By the time I tried to start hormone replacement therapy as an adult, I’d gotten so good at masking and lying that I struggled to convince a psychologist I’d ever even had any dysphoria. So I rehearsed and practiced the tried and true script: dramatically forced overt femininity. Heels and makeovers and “oh my gawd like totally”s, and it was all just as absolutely horrible. I didn’t take any time to explore who I really was or what kind of womxn I wanted to be. I just committed to the “I need my dick cut off or I’ll kill myself” schtick so much that self-deprecating humor became not just second nature, but my only nature. Chop up my body, rip out my hair, do whatever you want to me. I’ve been through worse. I didn’t care so long as I could finally just be a girl.
I spent my entire first transition completely dissociated. Telling the same barely-socially-acceptable story, over and over. Being repeatedly told how brave I was, how “normal” I was (compared to those other transsexuals). I was invited to speaking events as long as I embraced as long as I stuck to that script. And still, I faced discrimination at work. I was denied housing because it made a landlord “uncomfortable,” and romance after romance failed because I kept dating straight girls while lesbians looked the other way.
Eventually, I detransitioned. Suddenly, I was taken seriously at work, even considered for a promotion. I got really into wearing neckties and learning all about what kind of message each type of knot sent. I spent some time trying to inhabit the middle ground of “androgynous,” all the while slowly trying to kill myself in the most socially acceptable all-American way: obesity and diabetes.
It took an entire global pandemic, a dedicated and detail-oriented new doctor, a therapist who themselves is non-binary, and the incredible courage of the Black Lives Matter movement for me to finally wake up and really embrace myself. To step up to the challenge of asking myself the questions I never let myself ponder as a kid: Who am I? And what do I want?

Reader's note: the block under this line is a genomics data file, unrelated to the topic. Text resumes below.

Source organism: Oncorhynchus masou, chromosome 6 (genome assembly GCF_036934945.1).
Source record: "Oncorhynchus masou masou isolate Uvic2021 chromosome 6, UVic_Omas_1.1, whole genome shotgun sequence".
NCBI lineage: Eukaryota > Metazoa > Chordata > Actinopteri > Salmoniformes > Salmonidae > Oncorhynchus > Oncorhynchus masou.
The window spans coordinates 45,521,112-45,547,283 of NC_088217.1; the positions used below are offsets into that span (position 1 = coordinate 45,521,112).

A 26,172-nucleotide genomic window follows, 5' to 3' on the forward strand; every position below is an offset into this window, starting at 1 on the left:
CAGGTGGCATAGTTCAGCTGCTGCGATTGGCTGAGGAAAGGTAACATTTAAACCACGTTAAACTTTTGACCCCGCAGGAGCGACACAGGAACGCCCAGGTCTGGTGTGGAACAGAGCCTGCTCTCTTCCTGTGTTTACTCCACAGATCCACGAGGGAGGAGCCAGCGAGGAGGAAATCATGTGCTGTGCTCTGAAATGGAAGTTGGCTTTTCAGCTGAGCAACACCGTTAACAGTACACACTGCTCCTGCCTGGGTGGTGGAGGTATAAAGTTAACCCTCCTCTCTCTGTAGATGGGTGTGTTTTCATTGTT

The new Blue’s Clues clip celebrating Pride, especially showcasing transgender and non-binary characters, made my eyes well up with tears. It was surreal — it was exactly the kind of thing I wish I could have seen when I was that scared, alone, and rejected little girl. And so, when I was offered the opportunity to be exactly this sort of visibility in my own community, I welcomed it with open arms.
“Chop up my body, rip out my hair, do whatever you want to me. I’ve been through worse. I didn’t care so long as I could finally just be a girl.”
The “controversy” surrounding the event made everything all the more real. And personal. Unbeknownst to me, in the days leading up to Drag Story Hour, anti-LGBTQIA2+ extremists worked hard to sabotage the event. @FairfaxGOP on Twitter decided to take it upon themselves to rile up the sort of people that call us “pedophiles” and “child abusers” to the point where during the event, there were actually people holding up crosses to us, pouring holy water on the carpet, heckling us about “confusing the children” and shouting that they “loved” us and were “praying for us.”
Some of the audience was understandably scared off, leaving the room almost empty for our second performance. It’s taken me several days to really process everything that happened. Perhaps appropriately, the most important lesson that I took away from this experience was that life as an out queer person is not all rainbows.
We are living in a society that seeks to erase our identities and insists on policing the way we look, dress, and act; it’s exhausting but important that we continue to fight and be authentic so that our children can grow up unburdened. So they can have aspirations beyond simply “existing.” Pride month may be coming to a close, but it has never been clearer to me that our struggle for equality is far from over.
So my question for you today is how can we increase visibility, support, and encourage children who are LGBTQIA2+? How would your life have been different if you’d seen a “Drag Story Hour” as a kid?
Persephone Rose is a transgender actor, writer, and activist who is looking forward to co-starring with Keanu Reeves in the Matrix 5.